The Bitter End
One would think that this is a term which came from ashore and moved into ships. However, how the term "bitter end" actually moved the other way.
In modern ships the "bitter end" is the end of the anchor cable (chain) which is secured to the bulkhead inside the cable or chain locker. In short it's the final link of the anchor cable.
It came to be known as the "bitter end" back in the days of sail when the anchor cable was made of rope. The securing points on ships and piers may have looked the same, but they had different names. On the wharf, wall, pier or jetty they are known as bollards; in a ship the same device is known as a "bit". It is simply a place where a rope or line is secured and which will hold fast, usually two posts or pins.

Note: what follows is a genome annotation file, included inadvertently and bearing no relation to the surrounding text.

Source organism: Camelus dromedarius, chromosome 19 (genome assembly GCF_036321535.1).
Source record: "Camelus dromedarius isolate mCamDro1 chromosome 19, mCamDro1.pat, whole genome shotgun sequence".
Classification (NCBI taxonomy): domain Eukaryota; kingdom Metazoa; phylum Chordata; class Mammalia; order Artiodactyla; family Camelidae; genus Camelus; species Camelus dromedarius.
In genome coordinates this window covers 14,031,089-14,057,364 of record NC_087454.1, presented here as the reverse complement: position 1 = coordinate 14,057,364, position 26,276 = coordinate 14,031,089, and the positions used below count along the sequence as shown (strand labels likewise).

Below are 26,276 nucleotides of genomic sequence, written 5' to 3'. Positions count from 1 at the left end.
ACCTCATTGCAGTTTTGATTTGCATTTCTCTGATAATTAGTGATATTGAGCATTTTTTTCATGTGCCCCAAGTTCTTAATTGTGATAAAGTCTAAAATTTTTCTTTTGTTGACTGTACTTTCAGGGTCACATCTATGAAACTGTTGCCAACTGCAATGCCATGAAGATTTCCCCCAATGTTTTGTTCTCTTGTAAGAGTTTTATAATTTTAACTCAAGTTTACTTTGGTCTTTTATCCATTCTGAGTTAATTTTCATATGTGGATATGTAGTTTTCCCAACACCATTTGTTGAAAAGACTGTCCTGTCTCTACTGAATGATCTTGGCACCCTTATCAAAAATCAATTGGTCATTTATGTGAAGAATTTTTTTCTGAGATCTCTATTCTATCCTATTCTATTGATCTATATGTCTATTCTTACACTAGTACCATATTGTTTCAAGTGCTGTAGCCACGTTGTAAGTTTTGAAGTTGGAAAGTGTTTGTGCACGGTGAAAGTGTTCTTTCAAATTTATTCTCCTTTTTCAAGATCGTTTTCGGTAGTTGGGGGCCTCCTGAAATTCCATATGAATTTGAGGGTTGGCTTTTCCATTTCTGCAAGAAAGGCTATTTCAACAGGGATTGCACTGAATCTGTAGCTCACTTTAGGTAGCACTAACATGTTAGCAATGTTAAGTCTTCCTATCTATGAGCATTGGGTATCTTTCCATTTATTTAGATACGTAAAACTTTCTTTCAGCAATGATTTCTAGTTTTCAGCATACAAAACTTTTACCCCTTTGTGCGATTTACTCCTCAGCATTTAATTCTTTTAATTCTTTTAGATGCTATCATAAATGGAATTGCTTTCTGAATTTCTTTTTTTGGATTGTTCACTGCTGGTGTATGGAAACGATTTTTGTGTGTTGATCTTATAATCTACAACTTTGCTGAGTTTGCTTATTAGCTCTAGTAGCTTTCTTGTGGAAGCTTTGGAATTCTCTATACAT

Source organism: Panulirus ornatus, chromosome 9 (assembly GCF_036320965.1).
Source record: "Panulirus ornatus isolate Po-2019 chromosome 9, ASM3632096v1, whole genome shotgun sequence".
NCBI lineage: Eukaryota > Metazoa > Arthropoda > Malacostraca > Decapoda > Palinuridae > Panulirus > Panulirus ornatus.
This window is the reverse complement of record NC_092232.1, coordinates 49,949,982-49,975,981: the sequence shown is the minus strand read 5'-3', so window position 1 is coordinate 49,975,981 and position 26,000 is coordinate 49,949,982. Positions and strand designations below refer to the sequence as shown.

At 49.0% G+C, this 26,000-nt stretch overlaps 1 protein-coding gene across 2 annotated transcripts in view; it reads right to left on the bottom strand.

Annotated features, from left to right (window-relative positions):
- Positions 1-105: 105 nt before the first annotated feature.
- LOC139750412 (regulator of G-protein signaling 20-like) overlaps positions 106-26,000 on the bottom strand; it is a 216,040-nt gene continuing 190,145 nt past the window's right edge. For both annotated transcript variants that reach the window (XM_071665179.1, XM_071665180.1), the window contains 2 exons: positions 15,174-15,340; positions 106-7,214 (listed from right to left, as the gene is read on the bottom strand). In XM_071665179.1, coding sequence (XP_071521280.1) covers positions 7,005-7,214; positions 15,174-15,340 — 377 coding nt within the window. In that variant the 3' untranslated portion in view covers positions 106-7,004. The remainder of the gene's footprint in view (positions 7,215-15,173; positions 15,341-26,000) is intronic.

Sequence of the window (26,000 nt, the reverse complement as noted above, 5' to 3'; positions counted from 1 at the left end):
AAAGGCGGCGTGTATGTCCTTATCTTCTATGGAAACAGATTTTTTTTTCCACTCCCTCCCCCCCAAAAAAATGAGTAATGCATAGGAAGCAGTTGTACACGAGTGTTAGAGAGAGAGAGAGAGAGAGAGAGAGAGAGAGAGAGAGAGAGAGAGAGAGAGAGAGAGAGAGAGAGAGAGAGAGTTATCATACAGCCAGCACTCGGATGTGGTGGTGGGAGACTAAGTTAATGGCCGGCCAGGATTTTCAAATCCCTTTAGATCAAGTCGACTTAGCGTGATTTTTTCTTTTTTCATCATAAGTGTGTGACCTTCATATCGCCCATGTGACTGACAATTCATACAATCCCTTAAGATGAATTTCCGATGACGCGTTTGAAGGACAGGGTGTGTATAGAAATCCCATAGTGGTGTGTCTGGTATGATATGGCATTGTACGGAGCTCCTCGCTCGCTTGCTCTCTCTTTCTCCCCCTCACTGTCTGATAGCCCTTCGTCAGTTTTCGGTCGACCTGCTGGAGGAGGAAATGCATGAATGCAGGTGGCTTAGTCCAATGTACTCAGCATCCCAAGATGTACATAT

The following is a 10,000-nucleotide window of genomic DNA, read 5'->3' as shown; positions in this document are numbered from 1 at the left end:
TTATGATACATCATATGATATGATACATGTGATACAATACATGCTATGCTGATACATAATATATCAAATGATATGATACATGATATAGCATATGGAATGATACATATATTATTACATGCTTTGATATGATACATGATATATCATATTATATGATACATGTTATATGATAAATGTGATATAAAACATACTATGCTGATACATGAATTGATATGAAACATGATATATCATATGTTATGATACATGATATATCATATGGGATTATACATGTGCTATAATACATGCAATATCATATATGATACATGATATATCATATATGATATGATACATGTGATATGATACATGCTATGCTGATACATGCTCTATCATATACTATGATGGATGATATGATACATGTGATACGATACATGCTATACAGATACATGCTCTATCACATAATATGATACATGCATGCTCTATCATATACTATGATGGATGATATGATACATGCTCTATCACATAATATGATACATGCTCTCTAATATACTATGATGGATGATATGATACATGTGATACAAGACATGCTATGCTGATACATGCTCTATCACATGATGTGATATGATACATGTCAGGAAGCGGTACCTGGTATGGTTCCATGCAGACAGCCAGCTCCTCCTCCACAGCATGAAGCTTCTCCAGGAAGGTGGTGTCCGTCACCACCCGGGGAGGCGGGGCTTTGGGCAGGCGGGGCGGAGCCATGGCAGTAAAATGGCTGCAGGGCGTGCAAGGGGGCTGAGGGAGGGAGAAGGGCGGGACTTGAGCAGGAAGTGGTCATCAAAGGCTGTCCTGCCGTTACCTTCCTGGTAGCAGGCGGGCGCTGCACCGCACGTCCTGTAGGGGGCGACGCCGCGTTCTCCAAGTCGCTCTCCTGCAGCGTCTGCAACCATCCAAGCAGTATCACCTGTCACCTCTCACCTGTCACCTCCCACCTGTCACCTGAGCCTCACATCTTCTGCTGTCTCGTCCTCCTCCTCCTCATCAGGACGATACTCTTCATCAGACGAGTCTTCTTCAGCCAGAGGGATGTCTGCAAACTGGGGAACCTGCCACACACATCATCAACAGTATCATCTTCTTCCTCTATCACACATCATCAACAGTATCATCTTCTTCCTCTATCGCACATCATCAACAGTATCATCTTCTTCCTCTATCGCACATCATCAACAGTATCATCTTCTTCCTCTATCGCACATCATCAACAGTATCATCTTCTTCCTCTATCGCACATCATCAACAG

In older days when the anchor was secured to the ship, the end of the anchor cable was secured to the ship's forward "bits". It was then led to a windlass where several turns were taken and then out to a hawse hole where the other end finds the anchor. The end of the cable, furthest from the anchor, secured to the ship's bits, was known as the "bitter end".
Trivia: There is a story around some navies about "The North Pacific Deckpecker", which apparently pecks away at the nonskid paint on ships' upper decks, particularly around gun mountings. How old is this naval myth?